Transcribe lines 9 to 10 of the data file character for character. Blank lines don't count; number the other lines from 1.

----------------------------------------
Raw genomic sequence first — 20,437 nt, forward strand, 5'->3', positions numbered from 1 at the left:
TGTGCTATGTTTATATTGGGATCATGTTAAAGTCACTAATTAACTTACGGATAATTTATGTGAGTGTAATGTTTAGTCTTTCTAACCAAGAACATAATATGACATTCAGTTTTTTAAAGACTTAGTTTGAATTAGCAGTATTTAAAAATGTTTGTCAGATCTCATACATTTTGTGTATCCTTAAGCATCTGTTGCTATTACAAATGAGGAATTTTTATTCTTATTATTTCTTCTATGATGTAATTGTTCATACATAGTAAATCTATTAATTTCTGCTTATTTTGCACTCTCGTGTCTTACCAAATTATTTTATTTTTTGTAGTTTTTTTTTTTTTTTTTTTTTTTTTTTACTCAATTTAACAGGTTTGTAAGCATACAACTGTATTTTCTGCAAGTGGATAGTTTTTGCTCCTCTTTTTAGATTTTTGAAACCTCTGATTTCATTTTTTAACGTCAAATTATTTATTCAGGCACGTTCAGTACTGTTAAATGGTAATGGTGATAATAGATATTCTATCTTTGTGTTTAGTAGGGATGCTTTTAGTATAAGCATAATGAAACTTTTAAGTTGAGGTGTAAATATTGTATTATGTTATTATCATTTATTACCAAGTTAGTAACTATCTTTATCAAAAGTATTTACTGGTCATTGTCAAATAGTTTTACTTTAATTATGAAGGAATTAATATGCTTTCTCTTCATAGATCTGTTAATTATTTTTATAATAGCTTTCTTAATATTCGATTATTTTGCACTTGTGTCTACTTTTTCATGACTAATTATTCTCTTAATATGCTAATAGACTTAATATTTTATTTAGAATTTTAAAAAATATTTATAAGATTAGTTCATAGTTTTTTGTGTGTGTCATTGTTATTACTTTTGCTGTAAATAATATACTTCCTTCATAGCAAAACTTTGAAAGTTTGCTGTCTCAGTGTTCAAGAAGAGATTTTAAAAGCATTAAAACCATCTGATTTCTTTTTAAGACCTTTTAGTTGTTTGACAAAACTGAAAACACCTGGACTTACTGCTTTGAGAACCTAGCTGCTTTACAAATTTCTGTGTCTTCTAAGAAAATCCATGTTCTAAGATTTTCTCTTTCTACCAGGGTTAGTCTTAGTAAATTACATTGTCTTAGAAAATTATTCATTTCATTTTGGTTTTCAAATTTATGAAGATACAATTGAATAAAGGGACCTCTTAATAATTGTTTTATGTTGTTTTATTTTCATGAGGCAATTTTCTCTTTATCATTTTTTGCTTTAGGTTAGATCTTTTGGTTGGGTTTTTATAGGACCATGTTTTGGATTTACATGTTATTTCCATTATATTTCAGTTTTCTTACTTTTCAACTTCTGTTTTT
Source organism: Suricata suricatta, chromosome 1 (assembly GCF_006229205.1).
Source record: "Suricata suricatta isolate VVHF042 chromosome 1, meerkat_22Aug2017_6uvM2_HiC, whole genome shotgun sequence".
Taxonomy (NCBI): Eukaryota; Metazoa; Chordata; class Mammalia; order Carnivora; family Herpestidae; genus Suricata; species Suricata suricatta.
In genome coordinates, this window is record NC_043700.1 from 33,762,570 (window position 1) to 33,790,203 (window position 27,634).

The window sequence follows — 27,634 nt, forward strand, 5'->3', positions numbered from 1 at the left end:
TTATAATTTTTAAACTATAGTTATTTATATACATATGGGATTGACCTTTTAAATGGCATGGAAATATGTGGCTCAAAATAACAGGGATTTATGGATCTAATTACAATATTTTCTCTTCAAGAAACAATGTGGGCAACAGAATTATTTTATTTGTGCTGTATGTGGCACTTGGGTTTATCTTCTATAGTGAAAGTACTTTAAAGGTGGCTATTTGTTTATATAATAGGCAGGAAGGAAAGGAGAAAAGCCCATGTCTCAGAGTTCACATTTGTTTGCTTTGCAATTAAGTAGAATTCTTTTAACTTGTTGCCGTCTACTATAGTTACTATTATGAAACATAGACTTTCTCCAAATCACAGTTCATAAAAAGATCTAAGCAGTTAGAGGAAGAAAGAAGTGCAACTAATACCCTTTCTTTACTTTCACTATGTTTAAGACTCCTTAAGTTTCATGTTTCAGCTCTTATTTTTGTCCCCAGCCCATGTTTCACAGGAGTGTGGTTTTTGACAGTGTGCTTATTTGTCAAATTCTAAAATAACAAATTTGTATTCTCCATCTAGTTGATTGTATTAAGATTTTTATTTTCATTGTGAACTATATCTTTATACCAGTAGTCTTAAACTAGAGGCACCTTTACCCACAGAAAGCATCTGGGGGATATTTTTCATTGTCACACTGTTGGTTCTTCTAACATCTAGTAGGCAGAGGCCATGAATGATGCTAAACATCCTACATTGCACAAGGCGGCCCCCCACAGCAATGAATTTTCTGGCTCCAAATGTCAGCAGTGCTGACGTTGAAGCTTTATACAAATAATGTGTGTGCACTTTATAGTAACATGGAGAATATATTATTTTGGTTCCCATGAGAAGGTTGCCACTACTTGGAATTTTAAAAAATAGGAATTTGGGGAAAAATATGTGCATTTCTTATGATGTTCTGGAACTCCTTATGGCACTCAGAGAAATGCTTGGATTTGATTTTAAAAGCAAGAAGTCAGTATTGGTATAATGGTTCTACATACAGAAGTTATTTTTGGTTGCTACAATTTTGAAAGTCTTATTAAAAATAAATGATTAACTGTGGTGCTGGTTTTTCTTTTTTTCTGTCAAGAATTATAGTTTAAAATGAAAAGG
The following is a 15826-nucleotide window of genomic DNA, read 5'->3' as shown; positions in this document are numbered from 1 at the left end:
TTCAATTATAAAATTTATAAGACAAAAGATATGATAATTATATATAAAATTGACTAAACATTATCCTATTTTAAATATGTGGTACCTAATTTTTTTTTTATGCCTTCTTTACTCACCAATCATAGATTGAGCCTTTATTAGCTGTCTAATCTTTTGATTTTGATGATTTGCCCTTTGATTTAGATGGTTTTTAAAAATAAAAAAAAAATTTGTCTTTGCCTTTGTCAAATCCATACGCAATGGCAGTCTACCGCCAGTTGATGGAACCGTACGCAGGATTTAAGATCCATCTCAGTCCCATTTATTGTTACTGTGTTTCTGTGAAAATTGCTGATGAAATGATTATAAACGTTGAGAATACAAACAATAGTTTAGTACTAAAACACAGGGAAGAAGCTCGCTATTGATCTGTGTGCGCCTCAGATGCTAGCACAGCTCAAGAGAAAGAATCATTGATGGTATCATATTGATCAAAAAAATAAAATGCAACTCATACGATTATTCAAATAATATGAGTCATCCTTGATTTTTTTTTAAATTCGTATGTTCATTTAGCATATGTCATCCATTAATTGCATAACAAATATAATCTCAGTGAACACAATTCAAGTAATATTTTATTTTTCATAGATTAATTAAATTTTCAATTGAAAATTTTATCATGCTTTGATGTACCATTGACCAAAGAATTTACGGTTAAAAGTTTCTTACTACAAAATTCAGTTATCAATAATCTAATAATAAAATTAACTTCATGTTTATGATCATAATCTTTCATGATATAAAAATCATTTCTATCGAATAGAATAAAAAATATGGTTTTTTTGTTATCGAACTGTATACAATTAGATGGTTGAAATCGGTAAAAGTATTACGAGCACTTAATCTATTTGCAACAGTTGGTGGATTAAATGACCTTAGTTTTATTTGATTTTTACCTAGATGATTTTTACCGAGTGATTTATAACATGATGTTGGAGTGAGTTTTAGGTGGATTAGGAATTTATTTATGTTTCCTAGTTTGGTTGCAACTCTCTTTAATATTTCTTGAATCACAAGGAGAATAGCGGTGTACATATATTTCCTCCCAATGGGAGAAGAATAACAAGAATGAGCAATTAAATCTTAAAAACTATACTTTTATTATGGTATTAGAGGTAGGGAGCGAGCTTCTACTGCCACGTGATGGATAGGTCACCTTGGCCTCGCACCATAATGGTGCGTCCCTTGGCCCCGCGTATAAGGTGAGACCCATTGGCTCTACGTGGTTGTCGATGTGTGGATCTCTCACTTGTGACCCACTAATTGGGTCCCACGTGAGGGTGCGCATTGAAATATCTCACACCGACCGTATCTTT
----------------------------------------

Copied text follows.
The following is a 15826-nucleotide window of genomic DNA, read 5'->3' as shown; positions in this document are numbered from 1 at the left end:
TTCAATTATAAAATTTATAAGACAAAAGATATGATAATTATATATAAAATTGACTAAACATTATCCTATTTTAAATATGTGGTACCTAATTTTTTTTTTATGCCTTCTTTACTCACCAATCATAGATTGAGCCTTTATTAGCTGTCTAATCTTTTGATTTTGATGATTTGCCCTTTGATTTAGATGGTTTTTAAAAATAAAAAAAAAATTTGTCTTTGCCTTTGTCAAATCCATACGCAATGGCAGTCTACCGCCAGTTGATGGAACCGTACGCAGGATTTAAGATCCATCTCAGTCCCATTTATTGTTACTGTGTTTCTGTGAAAATTGCTGATGAAATGATTATAAACGTTGAGAATACAAACAATAGTTTAGTACTAAAACACAGGGAAGAAGCTCGCTATTGATCTGTGTGCGCCTCAGATGCTAGCACAGCTCAAGAGAAAGAATCATTGATGGTATCATATTGATCAAAAAAATAAAATGCAACTCATACGATTATTCAAATAATATGAGTCATCCTTGATTTTTTTTTAAATTCGTATGTTCATTTAGCATATGTCATCCATTAATTGCATAACAAATATAATCTCAGTGAACACAATTCAAGTAATATTTTATTTTTCATAGATTAATTAAATTTTCAATTGAAAATTTTATCATGCTTTGATGTACCATTGACCAAAGAATTTACGGTTAAAAGTTTCTTACTACAAAATTCAGTTATCAATAATCTAATAATAAAATTAACTTCATGTTTATGATCATAATCTTTCATGATATAAAAATCATTTCTATCGAATAGAATAAAAAATATGGTTTTTTTGTTATCGAACTGTATACAATTAGATGGTTGAAATCGGTAAAAGTATTACGAGCACTTAATCTATTTGCAACAGTTGGTGGATTAAATGACCTTAGTTTTATTTGATTTTTACCTAGATGATTTTTACCGAGTGATTTATAACATGATGTTGGAGTGAGTTTTAGGTGGATTAGGAATTTATTTATGTTTCCTAGTTTGGTTGCAACTCTCTTTAATATTTCTTGAATCACAAGGAGAATAGCGGTGTACATATATTTCCTCCCAATGGGAGAAGAATAACAAGAATGAGCAATTAAATCTTAAAAACTATACTTTTATTATGGTATTAGAGGTAGGGAGCGAGCTTCTACTGCCACGTGATGGATAGGTCACCTTGGCCTCGCACCATAATGGTGCGTCCCTTGGCCCCGCGTATAAGGTGAGACCCATTGGCTCTACGTGGTTGTCGATGTGTGGATCTCTCACTTGTGACCCACTAATTGGGTCCCACGTGAGGGTGCGCATTGAAATATCTCACACCGACCGTATCTTT